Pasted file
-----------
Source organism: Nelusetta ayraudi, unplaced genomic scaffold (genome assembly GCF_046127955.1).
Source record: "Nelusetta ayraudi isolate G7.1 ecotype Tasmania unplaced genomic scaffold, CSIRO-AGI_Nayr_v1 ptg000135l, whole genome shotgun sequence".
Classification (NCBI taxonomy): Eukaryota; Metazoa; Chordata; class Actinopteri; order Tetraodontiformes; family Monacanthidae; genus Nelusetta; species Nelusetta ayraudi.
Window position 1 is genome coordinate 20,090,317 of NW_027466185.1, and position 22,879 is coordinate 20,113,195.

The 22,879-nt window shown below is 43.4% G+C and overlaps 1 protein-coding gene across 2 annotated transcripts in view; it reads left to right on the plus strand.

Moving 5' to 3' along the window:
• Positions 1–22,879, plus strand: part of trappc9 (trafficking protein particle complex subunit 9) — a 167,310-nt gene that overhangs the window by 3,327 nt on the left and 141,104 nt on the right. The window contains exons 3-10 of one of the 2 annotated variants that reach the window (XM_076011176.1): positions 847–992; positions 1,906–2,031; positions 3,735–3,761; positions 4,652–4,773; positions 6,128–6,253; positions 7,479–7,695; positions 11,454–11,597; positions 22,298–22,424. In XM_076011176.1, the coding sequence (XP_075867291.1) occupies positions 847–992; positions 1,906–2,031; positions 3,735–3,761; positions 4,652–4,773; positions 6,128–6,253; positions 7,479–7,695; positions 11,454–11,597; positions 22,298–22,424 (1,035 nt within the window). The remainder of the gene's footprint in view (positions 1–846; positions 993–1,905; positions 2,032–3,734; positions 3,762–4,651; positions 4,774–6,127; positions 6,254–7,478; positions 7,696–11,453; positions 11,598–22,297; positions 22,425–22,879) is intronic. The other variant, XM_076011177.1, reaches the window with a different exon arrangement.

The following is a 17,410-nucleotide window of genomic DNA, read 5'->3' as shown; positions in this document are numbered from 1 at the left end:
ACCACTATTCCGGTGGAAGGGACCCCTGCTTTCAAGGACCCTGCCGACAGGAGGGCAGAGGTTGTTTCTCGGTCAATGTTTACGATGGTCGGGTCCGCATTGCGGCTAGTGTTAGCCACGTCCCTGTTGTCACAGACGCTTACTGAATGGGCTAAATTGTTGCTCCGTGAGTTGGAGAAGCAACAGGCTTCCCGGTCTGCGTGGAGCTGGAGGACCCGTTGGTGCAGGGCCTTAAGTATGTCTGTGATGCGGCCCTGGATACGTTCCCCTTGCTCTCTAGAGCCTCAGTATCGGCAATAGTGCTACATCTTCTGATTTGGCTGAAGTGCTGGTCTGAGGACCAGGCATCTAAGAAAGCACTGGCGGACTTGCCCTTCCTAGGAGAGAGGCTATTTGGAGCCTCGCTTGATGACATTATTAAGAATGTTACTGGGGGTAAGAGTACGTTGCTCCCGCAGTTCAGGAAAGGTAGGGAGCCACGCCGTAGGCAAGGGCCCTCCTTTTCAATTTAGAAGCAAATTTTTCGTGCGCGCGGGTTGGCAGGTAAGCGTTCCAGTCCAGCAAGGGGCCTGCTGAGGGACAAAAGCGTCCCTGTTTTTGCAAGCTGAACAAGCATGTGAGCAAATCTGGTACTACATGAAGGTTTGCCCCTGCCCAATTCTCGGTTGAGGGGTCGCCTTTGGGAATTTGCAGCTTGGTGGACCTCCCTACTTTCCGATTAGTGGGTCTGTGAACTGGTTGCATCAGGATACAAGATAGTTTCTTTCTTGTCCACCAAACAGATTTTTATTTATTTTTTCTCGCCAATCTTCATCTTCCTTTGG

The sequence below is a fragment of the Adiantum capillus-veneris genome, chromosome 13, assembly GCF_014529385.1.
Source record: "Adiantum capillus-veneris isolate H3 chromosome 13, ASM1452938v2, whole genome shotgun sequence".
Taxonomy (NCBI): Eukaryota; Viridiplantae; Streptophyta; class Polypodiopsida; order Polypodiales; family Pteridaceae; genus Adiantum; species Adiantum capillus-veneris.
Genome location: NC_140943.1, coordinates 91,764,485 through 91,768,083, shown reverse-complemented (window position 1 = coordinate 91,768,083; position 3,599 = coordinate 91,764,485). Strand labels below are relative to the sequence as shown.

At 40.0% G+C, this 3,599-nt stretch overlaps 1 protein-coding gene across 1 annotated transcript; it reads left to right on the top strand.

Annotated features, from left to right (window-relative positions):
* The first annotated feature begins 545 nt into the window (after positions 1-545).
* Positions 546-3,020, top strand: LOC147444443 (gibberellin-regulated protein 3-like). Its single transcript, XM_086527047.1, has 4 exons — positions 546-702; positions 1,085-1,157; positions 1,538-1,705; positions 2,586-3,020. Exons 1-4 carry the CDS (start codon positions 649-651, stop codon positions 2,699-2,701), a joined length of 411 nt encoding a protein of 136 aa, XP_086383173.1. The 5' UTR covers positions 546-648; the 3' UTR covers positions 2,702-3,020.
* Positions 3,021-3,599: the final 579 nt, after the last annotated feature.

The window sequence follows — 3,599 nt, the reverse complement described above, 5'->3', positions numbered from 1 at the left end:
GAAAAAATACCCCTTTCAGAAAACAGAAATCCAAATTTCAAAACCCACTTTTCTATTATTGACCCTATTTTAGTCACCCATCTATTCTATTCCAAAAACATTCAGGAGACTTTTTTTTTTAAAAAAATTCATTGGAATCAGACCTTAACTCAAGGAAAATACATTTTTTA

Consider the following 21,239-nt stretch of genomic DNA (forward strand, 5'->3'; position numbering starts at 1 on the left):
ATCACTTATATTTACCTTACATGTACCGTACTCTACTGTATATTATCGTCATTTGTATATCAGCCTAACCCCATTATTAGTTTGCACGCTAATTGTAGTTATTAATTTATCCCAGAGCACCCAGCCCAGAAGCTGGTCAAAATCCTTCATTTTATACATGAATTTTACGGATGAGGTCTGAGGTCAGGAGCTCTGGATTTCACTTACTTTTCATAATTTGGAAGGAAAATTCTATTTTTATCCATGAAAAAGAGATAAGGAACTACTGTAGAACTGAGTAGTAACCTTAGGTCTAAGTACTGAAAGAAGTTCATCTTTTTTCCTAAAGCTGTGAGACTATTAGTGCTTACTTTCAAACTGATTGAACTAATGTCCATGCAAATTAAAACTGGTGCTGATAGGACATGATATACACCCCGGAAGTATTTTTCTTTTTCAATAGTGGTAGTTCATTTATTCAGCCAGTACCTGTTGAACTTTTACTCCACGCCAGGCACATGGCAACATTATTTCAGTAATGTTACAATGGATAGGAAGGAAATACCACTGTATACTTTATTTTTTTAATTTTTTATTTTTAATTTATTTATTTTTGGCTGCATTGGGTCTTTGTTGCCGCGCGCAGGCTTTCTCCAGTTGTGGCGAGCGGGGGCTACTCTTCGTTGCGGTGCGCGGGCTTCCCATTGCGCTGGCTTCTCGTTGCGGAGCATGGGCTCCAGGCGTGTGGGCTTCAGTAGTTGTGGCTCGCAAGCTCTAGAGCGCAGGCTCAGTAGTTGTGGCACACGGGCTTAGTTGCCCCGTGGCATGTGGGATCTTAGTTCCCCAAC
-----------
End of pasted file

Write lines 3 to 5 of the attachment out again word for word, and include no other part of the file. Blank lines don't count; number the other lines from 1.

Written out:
Classification (NCBI taxonomy): Eukaryota; Metazoa; Chordata; class Actinopteri; order Tetraodontiformes; family Monacanthidae; genus Nelusetta; species Nelusetta ayraudi.
Window position 1 is genome coordinate 20,090,317 of NW_027466185.1, and position 22,879 is coordinate 20,113,195.

The 22,879-nt window shown below is 43.4% G+C and overlaps 1 protein-coding gene across 2 annotated transcripts in view; it reads left to right on the plus strand.